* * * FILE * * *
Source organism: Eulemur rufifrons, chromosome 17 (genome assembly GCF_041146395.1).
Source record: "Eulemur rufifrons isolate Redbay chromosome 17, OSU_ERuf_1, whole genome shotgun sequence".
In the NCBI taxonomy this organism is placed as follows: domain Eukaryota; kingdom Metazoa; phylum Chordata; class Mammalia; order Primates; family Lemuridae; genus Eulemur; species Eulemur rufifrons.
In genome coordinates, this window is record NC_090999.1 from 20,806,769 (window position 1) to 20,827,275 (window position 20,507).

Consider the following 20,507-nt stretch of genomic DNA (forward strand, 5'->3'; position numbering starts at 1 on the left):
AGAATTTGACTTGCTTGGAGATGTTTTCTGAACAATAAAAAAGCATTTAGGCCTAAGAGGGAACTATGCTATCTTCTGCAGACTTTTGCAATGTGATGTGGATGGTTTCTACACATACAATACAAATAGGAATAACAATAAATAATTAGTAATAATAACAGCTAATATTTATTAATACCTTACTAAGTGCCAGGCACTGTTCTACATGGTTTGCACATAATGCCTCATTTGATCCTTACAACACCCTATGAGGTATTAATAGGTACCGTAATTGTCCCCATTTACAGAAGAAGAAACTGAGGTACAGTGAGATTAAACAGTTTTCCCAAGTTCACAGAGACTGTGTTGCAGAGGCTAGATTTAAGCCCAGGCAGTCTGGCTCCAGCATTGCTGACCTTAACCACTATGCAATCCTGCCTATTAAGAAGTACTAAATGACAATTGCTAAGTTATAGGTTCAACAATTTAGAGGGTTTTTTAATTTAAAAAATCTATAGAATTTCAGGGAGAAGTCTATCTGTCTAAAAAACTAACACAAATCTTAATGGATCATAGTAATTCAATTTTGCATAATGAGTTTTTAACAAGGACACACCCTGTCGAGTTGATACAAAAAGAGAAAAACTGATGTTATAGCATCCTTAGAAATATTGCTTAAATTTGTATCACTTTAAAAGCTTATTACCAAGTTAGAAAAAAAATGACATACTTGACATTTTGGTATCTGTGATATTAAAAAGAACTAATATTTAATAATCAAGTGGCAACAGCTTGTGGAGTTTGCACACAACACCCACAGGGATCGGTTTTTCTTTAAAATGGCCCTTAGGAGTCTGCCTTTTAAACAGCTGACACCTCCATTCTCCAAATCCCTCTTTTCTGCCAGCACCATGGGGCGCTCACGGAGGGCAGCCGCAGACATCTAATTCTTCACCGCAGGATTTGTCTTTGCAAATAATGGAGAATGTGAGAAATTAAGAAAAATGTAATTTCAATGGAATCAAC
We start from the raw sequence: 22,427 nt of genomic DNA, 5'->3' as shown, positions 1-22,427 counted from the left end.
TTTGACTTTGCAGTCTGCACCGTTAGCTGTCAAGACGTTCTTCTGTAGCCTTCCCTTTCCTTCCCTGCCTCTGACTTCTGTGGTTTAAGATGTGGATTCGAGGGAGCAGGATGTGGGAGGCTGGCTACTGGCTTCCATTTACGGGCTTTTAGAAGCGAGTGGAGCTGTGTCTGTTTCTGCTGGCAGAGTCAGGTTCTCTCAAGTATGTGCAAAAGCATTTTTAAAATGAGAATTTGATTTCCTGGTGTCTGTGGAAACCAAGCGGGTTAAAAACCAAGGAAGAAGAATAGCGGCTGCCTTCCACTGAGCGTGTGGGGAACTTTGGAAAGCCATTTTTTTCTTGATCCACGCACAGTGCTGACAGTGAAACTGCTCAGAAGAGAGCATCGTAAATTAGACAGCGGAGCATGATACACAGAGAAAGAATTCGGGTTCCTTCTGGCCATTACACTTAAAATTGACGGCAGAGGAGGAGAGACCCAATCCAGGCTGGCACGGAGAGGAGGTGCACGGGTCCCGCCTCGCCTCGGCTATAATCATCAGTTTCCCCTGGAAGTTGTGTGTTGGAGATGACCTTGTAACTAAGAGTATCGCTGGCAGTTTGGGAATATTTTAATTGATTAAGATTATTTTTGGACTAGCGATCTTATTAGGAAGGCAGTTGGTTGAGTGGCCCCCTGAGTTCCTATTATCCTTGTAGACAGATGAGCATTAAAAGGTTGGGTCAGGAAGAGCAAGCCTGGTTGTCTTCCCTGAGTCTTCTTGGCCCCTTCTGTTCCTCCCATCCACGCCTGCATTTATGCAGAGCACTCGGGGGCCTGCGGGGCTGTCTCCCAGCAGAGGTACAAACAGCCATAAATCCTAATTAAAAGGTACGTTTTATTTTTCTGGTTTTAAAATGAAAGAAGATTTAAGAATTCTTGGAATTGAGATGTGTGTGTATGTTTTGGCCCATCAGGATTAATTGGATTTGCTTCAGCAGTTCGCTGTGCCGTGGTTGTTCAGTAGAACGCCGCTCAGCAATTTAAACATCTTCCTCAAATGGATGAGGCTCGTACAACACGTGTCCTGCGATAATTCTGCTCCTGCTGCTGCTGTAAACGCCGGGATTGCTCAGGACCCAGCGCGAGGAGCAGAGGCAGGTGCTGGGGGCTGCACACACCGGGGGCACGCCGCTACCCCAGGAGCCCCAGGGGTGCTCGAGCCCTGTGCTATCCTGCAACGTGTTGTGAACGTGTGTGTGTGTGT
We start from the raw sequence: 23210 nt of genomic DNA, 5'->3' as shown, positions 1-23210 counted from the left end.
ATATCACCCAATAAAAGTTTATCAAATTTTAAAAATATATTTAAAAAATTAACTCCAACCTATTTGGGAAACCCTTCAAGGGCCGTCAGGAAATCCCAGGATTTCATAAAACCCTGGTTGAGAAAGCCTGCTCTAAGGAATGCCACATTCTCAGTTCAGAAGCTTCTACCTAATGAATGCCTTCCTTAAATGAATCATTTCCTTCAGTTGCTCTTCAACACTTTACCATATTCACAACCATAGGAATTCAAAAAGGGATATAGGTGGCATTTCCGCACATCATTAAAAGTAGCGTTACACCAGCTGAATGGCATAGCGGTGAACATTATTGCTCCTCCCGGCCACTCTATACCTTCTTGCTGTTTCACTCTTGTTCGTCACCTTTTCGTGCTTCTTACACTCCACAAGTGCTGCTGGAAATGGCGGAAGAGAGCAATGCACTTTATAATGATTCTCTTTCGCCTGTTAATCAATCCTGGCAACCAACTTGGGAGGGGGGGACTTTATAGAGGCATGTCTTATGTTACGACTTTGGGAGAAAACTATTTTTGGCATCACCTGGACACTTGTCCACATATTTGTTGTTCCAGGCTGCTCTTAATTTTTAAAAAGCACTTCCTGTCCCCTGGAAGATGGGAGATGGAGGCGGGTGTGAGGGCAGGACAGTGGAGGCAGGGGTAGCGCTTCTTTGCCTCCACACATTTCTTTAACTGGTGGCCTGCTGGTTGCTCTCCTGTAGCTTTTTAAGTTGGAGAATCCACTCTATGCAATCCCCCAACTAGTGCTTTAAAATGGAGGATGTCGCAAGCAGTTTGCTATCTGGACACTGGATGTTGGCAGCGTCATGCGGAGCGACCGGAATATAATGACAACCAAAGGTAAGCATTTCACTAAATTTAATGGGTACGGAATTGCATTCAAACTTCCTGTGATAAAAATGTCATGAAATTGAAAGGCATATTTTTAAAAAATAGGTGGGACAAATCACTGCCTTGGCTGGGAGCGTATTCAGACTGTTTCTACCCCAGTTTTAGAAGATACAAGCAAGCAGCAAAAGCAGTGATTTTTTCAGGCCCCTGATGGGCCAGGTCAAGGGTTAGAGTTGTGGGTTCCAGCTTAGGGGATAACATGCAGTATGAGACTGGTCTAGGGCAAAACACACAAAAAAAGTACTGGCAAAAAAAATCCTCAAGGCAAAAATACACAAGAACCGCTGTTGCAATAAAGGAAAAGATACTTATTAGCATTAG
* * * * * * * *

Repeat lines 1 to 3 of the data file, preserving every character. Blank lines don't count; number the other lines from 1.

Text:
Source organism: Eulemur rufifrons, chromosome 17 (genome assembly GCF_041146395.1).
Source record: "Eulemur rufifrons isolate Redbay chromosome 17, OSU_ERuf_1, whole genome shotgun sequence".
In the NCBI taxonomy this organism is placed as follows: domain Eukaryota; kingdom Metazoa; phylum Chordata; class Mammalia; order Primates; family Lemuridae; genus Eulemur; species Eulemur rufifrons.